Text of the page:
The long bull run that pushed gold prices to a record high of almost $1,425 still has a ways to go, many experts say, with Goldman Sachs forecasting a peak of $1,750 in 2012.
Global debt woes will continue to push the precious metal higher, these experts agree.
"As we look toward 2012, we find it timely to reiterate our view that at current price levels gold remains a compelling trade, but not a long-term investment," Goldman analysts say in a report obtained by MarketWatch.
With the second round of quantitative easing set to end next June and Goldman forecasting "strong U.S. economic growth" over the next two years, real U.S. interest rates should start to rise in 2011, "likely causing gold prices to peak near $1,750 in 2012," they say.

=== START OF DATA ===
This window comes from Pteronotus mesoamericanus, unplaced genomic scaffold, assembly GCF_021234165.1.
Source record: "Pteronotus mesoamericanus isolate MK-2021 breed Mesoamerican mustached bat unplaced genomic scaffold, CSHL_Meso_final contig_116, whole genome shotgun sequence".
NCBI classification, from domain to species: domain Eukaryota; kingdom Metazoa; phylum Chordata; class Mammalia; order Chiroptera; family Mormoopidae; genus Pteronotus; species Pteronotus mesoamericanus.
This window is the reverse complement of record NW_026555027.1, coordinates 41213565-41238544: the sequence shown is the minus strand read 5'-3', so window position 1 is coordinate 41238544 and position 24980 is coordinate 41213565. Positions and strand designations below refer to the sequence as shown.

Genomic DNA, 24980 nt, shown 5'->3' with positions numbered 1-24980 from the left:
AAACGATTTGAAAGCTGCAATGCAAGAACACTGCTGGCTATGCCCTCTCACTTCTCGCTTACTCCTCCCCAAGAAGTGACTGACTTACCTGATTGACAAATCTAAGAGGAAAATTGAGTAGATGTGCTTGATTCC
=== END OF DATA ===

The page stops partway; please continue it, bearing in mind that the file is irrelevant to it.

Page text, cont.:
Others are positive on the precious metal too. "All the factors that have driven gold higher — the uncertainties, commodities as an asset class, gold as the ultimate currency — I don't see that changing significantly" Bill O'Neill, a principal at Logic Advisors and former head of commodity research at Merrill Lynch, tells MarketWatch.
He sees gold hovering around $1,500 an ounce next year.
Corrections for the precious metal will be temporary, experts say. ‘‘The trend is up,’’ Wallace Ng, executive director at ABN Amro Bank, tells Bloomberg.
‘‘Safe haven, that’s one reason, and possible inflationary pressure. Macroeconomic factors which favored gold still haven’t changed.”
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